TIME published a story this week looking at data that shows how drastically the risk of COVID-19 infection varies from neighborhood to neighborhood within Boston.
Using data from the City Health Dashboard, a project run by New York University Langone Health, TIME mapped Boston and its neighbor across the Charles River, Cambridge, to illustrate how significantly socioeconomic profiles can affect risk of disease.
The map shows how the Boston neighborhoods of Roxbury, Mattapan, East Boston and Dorchester have much higher risk of COVID-19 infection than other areas of Boston. Cambridge has low risk of infection citywide.
Cambridge has a significantly higher median household income than Boston ($95,000 vs. $66,000) and fewer residents living in poverty (13% vs. 20%), according to the U.S. Census Bureau.
From the TIME article:
Take Boston. The city has long struggled with racial and income inequity, and that’s clearly reflected in its COVID-19 risk spectrum. Residents of wealthy neighborhoods, like Beacon Hill and the Back Bay, can leave their homes each day with relative confidence they won’t get sick, while people in poorer, predominantly Black and Hispanic neighborhoods, like Roxbury, Dorchester and Mattapan, are at much higher risk.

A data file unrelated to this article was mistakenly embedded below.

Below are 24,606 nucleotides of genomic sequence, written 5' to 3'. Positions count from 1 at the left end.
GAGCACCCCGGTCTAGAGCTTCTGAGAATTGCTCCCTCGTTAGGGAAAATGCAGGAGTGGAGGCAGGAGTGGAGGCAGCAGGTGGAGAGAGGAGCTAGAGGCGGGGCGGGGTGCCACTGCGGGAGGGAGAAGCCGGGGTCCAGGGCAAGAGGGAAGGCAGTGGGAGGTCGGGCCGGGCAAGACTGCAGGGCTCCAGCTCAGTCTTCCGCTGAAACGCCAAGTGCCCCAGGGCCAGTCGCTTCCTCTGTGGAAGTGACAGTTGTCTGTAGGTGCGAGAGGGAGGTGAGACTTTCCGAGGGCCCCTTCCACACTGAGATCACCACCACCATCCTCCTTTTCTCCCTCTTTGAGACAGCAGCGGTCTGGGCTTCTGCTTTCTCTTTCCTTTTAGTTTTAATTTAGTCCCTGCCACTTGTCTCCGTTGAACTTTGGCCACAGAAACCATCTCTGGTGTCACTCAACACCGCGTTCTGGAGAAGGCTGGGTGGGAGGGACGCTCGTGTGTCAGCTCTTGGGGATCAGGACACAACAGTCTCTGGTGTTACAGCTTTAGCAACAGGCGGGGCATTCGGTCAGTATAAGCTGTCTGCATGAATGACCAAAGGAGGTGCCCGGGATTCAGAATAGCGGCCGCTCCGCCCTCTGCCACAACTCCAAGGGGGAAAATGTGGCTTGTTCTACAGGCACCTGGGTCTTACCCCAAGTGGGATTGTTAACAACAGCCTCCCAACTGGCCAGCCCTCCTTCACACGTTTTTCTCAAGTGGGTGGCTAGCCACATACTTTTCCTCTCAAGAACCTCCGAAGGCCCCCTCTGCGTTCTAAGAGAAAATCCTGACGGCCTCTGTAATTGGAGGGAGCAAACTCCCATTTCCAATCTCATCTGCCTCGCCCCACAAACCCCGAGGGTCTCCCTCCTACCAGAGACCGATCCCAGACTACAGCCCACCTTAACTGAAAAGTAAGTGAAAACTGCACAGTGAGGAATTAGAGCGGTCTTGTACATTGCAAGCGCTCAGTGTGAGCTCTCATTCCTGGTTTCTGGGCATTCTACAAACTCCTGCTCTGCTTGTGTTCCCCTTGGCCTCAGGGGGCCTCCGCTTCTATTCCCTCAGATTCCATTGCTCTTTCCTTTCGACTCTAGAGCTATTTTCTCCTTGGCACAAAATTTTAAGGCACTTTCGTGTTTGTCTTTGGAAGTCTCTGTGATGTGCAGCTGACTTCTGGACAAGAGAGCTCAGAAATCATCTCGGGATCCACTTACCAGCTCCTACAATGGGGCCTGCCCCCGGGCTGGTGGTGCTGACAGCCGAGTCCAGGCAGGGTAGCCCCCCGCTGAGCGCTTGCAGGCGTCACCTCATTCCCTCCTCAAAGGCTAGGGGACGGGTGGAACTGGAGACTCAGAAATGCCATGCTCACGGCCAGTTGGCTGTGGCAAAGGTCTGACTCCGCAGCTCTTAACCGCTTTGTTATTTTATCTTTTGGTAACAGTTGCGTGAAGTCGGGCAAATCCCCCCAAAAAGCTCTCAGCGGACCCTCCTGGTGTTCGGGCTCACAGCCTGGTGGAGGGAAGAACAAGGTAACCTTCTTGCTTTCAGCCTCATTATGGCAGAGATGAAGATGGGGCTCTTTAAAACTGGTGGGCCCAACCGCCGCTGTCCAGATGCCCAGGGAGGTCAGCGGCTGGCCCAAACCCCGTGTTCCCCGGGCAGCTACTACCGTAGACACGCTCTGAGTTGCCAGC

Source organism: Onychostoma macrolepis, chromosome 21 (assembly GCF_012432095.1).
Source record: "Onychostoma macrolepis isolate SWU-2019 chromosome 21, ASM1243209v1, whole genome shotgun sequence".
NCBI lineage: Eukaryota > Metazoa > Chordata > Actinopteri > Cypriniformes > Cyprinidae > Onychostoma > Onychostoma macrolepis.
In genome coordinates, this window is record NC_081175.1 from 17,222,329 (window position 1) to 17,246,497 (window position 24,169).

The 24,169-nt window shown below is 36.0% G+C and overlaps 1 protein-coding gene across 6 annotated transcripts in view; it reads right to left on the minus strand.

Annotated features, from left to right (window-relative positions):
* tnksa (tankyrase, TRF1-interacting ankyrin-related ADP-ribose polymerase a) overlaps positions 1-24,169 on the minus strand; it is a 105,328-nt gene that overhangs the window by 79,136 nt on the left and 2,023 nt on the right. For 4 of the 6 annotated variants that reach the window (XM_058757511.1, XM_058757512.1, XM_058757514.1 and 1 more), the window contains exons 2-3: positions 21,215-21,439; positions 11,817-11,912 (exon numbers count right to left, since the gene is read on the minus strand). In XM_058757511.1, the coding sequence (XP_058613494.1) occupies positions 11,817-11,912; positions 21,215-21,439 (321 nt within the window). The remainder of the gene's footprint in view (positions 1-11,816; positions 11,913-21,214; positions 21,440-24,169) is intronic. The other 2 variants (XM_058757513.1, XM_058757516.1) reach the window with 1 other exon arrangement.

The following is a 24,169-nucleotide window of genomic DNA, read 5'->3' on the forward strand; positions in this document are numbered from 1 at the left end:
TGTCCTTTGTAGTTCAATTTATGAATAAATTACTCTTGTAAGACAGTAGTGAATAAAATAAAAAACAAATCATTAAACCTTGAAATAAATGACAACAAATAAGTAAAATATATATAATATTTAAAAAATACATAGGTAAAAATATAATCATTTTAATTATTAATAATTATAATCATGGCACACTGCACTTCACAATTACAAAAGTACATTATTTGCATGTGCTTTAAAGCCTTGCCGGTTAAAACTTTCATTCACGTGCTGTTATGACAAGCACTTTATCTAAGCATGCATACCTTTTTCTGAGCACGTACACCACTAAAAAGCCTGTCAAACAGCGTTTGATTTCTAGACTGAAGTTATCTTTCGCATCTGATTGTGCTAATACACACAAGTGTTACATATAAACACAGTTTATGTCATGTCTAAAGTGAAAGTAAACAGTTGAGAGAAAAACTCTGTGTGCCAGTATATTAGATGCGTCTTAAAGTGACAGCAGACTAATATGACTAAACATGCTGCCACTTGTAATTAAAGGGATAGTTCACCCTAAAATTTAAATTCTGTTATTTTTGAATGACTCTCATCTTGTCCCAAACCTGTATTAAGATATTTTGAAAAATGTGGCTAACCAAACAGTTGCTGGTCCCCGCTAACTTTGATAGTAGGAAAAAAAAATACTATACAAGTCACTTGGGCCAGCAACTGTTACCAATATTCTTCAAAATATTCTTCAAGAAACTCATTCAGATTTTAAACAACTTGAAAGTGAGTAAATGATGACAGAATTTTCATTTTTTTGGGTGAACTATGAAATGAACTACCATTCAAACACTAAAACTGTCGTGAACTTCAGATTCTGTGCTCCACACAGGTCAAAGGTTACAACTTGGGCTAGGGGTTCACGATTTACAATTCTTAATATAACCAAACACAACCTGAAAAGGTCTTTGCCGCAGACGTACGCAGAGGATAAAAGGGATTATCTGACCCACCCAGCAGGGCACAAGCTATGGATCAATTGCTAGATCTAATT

The COVID-19 pandemic has unmasked long standing racial and ethnic health-related disparities, according to a study in the American Heart Association journal Circulation. Higher rates of COVID-19 hospitalizations, deaths or positive cases among blacks, Hispanic/LatinX and Native Americans are being reported at local and national levels.
The health disparities exposed by the current public health crisis did not materialize in a vacuum but are largely driven by socio-economic and environmental factors, according to the study. The emerging differences in COVID-19 complications by race/ethnicity are being driven, in part, by a higher prevalence of one or more pre-existing chronic health conditions such as hypertension, type 2 diabetes and kidney disease at an earlier age among U.S. minorities.
Moreover, social distancing is difficult in impoverished communities because of overcrowding, residence in multigenerational households, and the inability to work from home, the study found.